The presidential candidate of the Peoples Democratic Party in last Saturday’s election, Atiku Abubakar, has rejected the result of the poll as declared by the Independent National Electoral Commission on Wednesday morning.
INEC had declared President Muhammadu Buhari of the All Progressives Congress as winner of the election and returned him as duly elected.
Mr Buhari, according to the electoral body, scored 15,191,847 votes. Mr Abubakar garnered 11,262,978 votes to finish as runner-up.
But in his response to the declaration, the PDP candidate said the result was unacceptable to him and that he would challenge it in court.
“If I had lost in a free and fair election, I would have called the victor within seconds of my being aware of his victory to offer not just my congratulations, but my services to help unite Nigeria by being a bridge between the North and the South,” Mr Abubakar said in a statement emailed to PREMIUM TIMES.
“However, in my democratic struggles for the past three decades, I have never seen our democracy so debased as it was on Saturday, February 23, 2019. 2007 was a challenge, but President Yar’Adua was remorseful. In 2019, it is sad to see those who trampled on democracy thumping their noses down on the Nigerian people.
“Consequently, I hereby reject the result of the February 23, 2019 sham election and will be challenging it in court.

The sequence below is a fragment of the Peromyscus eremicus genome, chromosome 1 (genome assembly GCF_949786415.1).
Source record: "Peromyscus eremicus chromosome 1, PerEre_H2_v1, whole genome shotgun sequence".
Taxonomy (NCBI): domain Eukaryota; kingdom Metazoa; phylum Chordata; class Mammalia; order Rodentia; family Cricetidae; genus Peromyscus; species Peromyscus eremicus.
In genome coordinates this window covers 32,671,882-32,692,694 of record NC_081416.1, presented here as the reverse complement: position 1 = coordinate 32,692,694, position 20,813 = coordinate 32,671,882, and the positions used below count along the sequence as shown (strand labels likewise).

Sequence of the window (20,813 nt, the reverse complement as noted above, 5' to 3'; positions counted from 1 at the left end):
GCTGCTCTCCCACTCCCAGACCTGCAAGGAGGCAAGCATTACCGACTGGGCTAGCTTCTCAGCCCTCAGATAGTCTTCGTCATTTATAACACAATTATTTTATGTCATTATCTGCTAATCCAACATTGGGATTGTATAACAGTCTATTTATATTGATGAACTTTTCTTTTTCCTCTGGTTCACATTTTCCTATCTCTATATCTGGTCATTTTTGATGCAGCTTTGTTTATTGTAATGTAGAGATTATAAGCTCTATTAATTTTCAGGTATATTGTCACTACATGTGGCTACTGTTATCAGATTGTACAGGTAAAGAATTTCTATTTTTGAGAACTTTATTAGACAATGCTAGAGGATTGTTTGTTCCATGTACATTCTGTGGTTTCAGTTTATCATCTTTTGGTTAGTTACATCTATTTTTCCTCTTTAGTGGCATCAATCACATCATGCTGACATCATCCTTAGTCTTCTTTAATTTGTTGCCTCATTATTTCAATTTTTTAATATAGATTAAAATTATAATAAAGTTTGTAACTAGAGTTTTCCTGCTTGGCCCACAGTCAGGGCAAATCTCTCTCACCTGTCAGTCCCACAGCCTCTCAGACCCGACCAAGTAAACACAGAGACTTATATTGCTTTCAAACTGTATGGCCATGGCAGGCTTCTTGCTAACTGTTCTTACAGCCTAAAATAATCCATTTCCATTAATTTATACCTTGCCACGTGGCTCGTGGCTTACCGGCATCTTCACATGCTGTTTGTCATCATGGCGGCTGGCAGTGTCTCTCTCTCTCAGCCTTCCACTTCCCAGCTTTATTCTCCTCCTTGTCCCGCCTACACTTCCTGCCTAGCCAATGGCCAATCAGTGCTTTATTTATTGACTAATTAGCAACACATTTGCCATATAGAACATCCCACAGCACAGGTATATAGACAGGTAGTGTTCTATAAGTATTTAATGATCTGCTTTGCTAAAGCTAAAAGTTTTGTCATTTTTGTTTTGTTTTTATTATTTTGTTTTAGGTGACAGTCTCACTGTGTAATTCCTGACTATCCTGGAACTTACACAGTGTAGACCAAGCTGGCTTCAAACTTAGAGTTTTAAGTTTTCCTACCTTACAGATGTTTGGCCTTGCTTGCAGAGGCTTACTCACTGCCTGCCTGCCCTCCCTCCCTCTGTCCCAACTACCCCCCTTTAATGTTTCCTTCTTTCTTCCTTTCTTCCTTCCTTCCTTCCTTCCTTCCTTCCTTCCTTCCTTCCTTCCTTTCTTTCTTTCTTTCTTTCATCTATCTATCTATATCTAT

“I want to assure my supporters and the entire Nigerian people that together, we will not allow democracy to be emasculated.”
Giving reason for rejecting the result of the election, Mr Abubakar said, “… It is clear that there were manifest and premeditated malpractices in many states which negate the results announced.
“One obvious red flag is the statistical impossibility of states ravaged by the war on terror generating much higher voter turnouts than peaceful states. The suppressed votes in my strongholds are so apparent and amateurish, that I am ashamed as a Nigerian that such could be allowed to happen. How can total votes in Akwa-Ibom, for instance, be 50% less than what they were in 2015?
“Another glaring anomaly is the disruption of voting in strongholds of the Peoples Democratic Party in Lagos, Akwa-Ibom, Rivers and diverse other states, with the authorities doing little or nothing and in some cases facilitating these unfortunate situations. (See attached links to documentary evidences).
“The militarization of the electoral process is a disservice to our democracy and a throwback to the jackboot era of military dictatorship. In some areas of the country, such as, Rivers, Akwa Ibom and Imo states, troops deployed for the elections turned their guns on the very citizens they were meant to protect. This is condemnable and should not be associated with our electoral process in the future.”
The PDP candidate also provided links to some online publications as evidence that the election was flawed.